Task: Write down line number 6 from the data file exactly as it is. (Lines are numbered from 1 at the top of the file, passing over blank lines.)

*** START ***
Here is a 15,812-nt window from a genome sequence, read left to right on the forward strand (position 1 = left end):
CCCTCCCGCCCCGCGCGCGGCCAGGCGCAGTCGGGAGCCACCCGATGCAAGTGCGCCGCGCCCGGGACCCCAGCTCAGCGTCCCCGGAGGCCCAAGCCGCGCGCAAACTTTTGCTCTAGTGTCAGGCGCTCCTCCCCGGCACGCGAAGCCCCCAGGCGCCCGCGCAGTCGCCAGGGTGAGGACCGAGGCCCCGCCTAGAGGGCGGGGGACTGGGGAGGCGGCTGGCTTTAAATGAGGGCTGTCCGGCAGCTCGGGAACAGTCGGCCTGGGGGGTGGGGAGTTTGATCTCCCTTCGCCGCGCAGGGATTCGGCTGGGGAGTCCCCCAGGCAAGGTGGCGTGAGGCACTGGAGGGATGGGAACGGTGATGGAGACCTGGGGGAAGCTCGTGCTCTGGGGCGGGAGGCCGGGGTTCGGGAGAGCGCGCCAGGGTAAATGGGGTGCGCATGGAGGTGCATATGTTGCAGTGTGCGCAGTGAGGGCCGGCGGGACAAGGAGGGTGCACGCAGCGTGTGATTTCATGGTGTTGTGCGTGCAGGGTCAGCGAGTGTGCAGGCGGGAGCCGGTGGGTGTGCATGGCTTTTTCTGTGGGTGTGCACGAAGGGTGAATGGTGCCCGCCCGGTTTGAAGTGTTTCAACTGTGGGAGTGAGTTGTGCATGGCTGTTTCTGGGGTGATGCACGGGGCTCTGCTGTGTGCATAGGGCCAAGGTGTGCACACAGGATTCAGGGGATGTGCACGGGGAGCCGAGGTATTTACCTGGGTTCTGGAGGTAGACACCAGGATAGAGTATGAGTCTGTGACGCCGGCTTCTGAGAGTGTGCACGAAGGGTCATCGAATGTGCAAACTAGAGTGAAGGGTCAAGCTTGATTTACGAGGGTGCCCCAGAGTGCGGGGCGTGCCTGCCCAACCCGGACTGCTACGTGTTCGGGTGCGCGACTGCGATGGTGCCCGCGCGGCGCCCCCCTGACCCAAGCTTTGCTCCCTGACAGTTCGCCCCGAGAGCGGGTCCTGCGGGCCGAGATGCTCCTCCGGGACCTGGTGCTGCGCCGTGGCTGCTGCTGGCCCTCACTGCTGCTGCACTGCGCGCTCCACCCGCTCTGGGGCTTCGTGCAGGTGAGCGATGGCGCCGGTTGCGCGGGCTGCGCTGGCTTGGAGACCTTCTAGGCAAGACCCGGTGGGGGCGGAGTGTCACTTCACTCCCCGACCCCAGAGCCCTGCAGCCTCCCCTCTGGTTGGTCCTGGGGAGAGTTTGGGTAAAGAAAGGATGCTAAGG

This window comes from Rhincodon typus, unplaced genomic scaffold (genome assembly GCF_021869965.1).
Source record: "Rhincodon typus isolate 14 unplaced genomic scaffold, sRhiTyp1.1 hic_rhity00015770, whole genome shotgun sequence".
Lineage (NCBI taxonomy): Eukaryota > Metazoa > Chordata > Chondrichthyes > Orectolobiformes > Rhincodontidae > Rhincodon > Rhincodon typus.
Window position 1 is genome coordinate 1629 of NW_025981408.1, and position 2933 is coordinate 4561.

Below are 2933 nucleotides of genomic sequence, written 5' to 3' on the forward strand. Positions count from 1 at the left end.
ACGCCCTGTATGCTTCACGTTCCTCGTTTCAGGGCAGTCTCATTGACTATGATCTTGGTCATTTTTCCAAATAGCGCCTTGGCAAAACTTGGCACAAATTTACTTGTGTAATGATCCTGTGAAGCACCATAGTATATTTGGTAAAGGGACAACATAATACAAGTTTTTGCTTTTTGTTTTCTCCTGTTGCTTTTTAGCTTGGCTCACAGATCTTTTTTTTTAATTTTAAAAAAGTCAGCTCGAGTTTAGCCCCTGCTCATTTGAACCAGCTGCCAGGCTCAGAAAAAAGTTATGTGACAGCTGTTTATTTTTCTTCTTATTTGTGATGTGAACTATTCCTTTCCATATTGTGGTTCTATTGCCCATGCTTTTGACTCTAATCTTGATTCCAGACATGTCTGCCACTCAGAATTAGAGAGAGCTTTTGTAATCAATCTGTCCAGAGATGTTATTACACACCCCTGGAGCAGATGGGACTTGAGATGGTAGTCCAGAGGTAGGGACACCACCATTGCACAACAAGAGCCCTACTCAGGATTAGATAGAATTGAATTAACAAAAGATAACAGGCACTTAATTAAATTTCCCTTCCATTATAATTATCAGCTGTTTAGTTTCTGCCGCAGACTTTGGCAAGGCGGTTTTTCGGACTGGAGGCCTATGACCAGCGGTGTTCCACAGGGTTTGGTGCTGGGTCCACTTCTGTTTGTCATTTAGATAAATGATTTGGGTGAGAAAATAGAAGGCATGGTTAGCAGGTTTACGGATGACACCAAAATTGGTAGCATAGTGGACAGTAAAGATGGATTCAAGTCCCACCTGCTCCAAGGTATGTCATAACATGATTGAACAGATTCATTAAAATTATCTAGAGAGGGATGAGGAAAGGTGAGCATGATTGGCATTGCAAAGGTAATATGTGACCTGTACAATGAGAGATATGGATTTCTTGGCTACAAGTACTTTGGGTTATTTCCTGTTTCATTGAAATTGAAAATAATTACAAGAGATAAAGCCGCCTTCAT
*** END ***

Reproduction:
Window position 1 is genome coordinate 1629 of NW_025981408.1, and position 2933 is coordinate 4561.